The US Patent and Trademark Office officially published a series of 56 newly granted patents for Apple Inc. today. One of the key patents that were found within this group relates to Apple's future iWallet. It's a patent that happened to sneak through the patent application process in 2009 by not being listed as an Apple assigned patent. This newly granted patent reveals Apple's virtual equivalent of a credit card swipe on an iDevice GUI. The iWallet is going to be a major iPhone application in the future and it's one that Apple is meticulously designing. The iWallet could very well end up being one of the most important apps of the decade.
Apple Granted iWallet Related Patent for a Motion based Payment Confirmation System
Apple has received a Granted Patent that relates to electronic devices, and, more particularly to graphical user interfaces configured to receive motion based inputs for confirming a payment transaction.
Apple's patent background states that payment transactions increasingly occur without the use of physical payment objects such as credit cards or cash. For example, online purchases may be made using credit card information stored in an online account maintained by a merchant or by a payment service such as PayPal. Further, financial account information may be stored on electronic devices and transferred using contactless means, such as near field communication (NFC), radio-frequency identification (RFID), or networking, to complete payment transactions.
The increased use of electronic and/or contactless payments may allow payment transactions to occur at a fast pace without the need for payment objects. However, due to the speed and virtual nature of modern payment transactions, consumers may not fully appreciate the consequences of authorizing a payment transaction or may inadvertently authorize a payment transaction.
Apple Introduces the Virtual Equivalent of a Credit Card Swipe
Apple's invention generally relates to techniques for confirming a payment transaction. In accordance with one disclosed embodiment, an electronic device may include a graphical user interface (GUI) with one or more graphical elements that may be moved by a user to confirm or decline a payment transaction. The graphical elements may be configured to virtually represent a swipe of a credit card. For example, in one embodiment, the GUI may display a two position slide bar that may be moved in one direction to confirm the payment transaction and in another direction to decline the payment transaction. In accordance with another embodiment, the GUI may display an image of a credit card that may be moved towards an image of a credit card terminal to confirm the payment transaction.
In certain embodiments, the graphical elements for confirming a payment transaction may be displayed in response to selection of a payment instrument through a touch screen of an electronic device. For example, credit cards may be digitally represented within an electronic wallet or an online payment system. After movement of the graphical elements, the electronic device may transmit a confirmation message to initiate payment with the selected payment instrument. The movable graphical elements may be used to confirm payment transactions in a wide variety of environments such as peer-to-peer transactions, online shopping transactions, and purchases made within brick and mortar stores.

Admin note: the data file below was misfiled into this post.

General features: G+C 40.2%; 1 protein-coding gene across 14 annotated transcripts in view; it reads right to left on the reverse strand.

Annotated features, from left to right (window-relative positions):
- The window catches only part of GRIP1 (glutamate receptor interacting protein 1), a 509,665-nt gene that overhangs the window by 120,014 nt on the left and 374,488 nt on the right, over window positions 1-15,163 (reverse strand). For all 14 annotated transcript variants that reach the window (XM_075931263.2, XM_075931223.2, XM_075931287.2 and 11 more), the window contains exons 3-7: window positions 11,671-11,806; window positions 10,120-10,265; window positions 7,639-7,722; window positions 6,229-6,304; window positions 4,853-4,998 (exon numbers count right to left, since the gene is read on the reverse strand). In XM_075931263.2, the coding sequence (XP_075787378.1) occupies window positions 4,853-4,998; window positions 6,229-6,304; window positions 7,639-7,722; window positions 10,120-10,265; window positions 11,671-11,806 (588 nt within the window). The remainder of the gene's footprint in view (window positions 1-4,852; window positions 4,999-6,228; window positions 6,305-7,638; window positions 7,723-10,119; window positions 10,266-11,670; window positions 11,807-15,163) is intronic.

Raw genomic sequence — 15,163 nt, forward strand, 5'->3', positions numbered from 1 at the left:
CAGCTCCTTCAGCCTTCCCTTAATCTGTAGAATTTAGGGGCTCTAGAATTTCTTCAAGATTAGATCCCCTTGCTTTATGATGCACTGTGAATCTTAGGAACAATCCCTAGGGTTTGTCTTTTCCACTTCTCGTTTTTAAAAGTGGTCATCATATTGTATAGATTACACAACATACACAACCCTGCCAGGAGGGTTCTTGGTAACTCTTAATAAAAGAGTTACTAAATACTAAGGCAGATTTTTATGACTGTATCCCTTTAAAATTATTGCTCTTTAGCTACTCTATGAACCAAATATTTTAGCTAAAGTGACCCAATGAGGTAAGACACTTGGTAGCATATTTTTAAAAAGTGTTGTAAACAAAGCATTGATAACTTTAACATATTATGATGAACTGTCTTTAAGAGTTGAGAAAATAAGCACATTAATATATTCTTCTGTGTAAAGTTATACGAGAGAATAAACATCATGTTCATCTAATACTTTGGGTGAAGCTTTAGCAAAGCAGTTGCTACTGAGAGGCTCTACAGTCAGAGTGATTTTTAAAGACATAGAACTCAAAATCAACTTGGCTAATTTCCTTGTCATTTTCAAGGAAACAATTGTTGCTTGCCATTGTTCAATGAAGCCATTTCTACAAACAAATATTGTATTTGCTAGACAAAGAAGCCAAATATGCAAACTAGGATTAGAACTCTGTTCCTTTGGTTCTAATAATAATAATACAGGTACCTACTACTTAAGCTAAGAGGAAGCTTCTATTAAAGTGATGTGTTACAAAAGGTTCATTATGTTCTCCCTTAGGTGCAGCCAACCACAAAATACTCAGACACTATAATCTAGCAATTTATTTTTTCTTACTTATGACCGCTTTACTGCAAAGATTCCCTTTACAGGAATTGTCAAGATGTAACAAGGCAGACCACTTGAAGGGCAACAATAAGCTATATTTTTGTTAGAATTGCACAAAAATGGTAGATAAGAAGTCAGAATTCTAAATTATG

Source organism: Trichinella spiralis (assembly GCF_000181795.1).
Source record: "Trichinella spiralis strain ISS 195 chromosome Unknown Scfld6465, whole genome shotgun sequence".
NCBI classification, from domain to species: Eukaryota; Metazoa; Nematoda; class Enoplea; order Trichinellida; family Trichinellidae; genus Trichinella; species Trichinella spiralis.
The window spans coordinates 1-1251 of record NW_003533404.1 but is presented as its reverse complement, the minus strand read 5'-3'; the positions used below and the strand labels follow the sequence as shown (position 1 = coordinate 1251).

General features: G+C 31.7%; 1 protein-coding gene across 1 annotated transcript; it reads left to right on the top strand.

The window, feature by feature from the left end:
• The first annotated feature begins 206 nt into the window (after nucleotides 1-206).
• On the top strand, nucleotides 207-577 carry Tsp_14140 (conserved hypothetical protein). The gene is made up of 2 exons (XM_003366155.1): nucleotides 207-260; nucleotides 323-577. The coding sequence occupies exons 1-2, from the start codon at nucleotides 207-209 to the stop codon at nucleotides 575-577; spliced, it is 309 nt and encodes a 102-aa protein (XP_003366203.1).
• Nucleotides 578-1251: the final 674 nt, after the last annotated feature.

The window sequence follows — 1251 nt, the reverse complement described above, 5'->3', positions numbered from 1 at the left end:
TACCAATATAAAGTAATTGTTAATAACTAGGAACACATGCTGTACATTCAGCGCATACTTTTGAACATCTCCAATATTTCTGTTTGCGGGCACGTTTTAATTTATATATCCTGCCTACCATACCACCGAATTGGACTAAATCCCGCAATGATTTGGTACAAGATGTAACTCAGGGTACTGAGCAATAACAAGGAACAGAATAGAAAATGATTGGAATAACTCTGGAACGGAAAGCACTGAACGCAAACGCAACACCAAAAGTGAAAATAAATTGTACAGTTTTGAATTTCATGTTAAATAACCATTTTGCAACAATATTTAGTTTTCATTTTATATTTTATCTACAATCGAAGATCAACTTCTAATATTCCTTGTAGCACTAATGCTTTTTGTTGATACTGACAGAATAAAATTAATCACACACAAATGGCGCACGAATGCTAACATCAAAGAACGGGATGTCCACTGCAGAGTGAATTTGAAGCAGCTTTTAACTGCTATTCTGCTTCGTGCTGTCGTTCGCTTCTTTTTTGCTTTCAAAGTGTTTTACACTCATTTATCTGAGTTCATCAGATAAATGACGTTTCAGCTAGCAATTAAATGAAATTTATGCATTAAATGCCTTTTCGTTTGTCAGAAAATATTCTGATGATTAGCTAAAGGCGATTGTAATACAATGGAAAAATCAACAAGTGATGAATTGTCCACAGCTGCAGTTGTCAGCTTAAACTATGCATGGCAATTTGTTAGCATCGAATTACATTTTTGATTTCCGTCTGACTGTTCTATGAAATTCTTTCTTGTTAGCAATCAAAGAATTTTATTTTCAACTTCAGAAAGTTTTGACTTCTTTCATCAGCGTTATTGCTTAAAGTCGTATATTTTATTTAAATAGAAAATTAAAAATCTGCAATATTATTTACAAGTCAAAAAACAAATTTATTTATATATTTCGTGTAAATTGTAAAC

According to Apple, the electronic wallet or payment service may store financial account information for payment instruments, such as credit cards, debit cards, pre-paid or gift cards, checking accounts, and/or savings accounts, that may be presented to a user through the electronic device upon accessing the electronic wallet or payment service.
The iWallet could work with NFC, a bar code or camera to finalize a payment. The timing of integrating NFC or any other equivalent into the iPhone is unknown at this time.
Apple credits Brandon Casey, Gary Wipfler and Erik Cressall as the inventors of this granted patent which was originally filed in Q1 2009 and published today by the US Patent and Trademark Office. To review more of Apple's iWallet patents, check out our iWallet Archives.
Patently Apple presents only a brief summary of granted patents with associated graphics for journalistic news purposes as each Granted Patent is revealed by the U.S. Patent & Trademark Office. Readers are cautioned that the full text of any Granted Patent should be read in its entirety for full details. About Comments: Patently Apple reserves the right to post, dismiss or edit comments.
Check out Patent Bolt's Latest Report Titled: